Ex-postmaster general defies Trump by 'unequivocally' stating that Amazon's contract is profitable for the US Postal Service
- The former postmaster general of the US Postal Service "unequivocally stated" that the Amazon contract is profitable.
- Earlier this week, President Donald Trump said that Amazon is "costing the United States Post Office massive amounts of money."
- According to the ex-postmaster general, Amazon is actually playing a key role in improving the USPS' financial performance.
The former head of the US Postal Service is taking on President Donald Trump's campaign against the USPS' Amazon deal.
"Only fools, or worse, are saying that our money losing Post Office makes money with Amazon," Trump tweeted Monday. "THEY LOSE A FORTUNE, and this will be changed."
Trump doubled down with another tweet on Tuesday, saying Amazon is "costing the United States Post Office massive amounts of money for being their Delivery Boy."
However, according to Patrick Donahoe, who served as the postmaster general from 2010 to 2015, that's simply not true.
Donahoe "unequivocally stated that the Amazon contract is profitable for the USPS" while in conversation with UBS analysts, according to a note released by the bank on Thursday.
The former postmaster general broke down the fact that the USPS' business is split between mail - like letters and magazines - that only the government service could deliver, and "competitive products," or packages that rivals like FedEx or UPS could deliver. Package delivery legally needs to cover operating costs and 5.5% of USPS' fixed costs.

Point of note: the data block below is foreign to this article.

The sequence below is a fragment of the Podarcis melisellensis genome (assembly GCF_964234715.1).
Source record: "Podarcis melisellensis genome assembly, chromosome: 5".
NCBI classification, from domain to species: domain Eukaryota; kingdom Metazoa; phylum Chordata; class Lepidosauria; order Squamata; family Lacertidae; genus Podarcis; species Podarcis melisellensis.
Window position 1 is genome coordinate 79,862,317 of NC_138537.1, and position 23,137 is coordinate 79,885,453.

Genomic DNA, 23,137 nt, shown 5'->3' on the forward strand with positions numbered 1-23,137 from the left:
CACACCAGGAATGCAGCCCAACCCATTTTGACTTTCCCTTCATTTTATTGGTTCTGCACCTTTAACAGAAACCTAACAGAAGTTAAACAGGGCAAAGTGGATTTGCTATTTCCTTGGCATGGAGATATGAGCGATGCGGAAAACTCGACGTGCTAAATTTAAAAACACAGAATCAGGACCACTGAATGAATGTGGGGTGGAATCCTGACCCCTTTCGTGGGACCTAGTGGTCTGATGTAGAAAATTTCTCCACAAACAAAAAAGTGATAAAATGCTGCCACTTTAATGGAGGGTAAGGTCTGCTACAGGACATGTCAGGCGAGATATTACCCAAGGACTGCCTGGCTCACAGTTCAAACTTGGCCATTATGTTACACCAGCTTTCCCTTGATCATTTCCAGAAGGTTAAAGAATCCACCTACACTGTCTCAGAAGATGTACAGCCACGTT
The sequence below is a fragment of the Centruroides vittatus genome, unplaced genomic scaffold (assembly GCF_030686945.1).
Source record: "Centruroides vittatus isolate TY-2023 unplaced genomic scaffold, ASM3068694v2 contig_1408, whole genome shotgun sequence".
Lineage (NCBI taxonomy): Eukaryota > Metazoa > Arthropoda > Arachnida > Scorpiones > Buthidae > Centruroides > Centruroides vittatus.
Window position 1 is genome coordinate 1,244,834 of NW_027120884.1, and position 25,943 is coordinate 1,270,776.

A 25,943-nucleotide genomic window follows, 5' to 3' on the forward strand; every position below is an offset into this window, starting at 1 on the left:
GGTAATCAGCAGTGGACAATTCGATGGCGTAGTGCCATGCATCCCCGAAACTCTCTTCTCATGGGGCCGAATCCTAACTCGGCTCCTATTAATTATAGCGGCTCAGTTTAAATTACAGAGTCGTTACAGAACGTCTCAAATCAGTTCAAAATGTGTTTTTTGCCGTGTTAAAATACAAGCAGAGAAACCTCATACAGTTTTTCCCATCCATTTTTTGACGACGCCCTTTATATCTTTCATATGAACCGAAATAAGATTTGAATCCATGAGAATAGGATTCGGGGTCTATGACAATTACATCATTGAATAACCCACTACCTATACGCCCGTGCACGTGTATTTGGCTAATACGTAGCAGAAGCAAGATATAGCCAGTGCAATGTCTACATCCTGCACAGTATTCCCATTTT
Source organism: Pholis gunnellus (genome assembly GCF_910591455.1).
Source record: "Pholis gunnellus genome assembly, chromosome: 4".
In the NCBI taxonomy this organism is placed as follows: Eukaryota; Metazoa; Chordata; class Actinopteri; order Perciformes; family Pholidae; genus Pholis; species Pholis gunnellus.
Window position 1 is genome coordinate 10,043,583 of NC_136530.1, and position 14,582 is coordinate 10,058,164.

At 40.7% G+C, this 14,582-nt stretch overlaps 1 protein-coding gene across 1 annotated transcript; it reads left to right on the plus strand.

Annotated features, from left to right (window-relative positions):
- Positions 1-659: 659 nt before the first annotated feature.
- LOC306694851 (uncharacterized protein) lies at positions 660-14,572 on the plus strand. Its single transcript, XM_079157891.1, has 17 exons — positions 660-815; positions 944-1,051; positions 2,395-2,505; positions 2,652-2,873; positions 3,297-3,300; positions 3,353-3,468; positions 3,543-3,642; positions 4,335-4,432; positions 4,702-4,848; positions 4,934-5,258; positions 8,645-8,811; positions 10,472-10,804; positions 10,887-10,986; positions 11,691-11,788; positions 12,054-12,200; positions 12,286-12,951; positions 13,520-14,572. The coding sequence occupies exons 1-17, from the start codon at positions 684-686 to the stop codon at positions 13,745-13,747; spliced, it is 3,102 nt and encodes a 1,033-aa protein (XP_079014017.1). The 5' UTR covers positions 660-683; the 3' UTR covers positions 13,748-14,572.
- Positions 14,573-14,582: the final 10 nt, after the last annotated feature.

According to Donahoe, package products are covering "meaningfully more" than the 5.5% allocation. Last year, shipping-and-package revenue jumped by $2.1 billion, an increase of 11.8% over the previous year. According to the USPS, much of that growth was thanks to e-commerce.
Trump's $2.6 billion counterargument
Last year, the USPS reported a net loss of $2.7 billion on $69.6 billion in revenue. Critics, such as President Trump, argue that Amazon should increase the prices of package delivery to cover these loses.
A report by Citi last year found that if the USPS were to cover its costs by increasing package-shipping prices, each package would cost an average of $1.46 more to ship. Amazon would be one of the companies hit hardest if the USPS were to increase prices - Citi analyst Christian Wetherbee estimated that a price hike would cost Amazon $2.6 billion.
However, if the USPS were to increase prices, it could lose out on business to competitors such as UPS and FedEx - something that Donahoe acknowledged when speaking with UBS.
The business-to-consumer "package market is dynamic and the USPS is likely very cognizant of potential risk to package volumes if they significantly raise rates," Donahoe said, according to analyst Eric J. Sheridan.
The USPS' low fixed costs and mandate to deliver mail to Americans makes it an ideal option for Amazon's "last-mile" delivery, or a package's journey from a fulfillment depot to its final destination. While FedEx or UPS avoid last-mile deliveries in many cases as they tend to be unprofitable, the USPS can complete deliveries at a lower cost.
Amazon's contract with the USPS reportedly expires this October. However, despite Trump's battle against the company, Donahoe indicated it was unlikely that the USPS would substantially raise prices in an updated contract.
"USPS is cognizant of the importance of private shippers like Amazon and the role they have played in improving the organization's financial performance," according to the UBS note.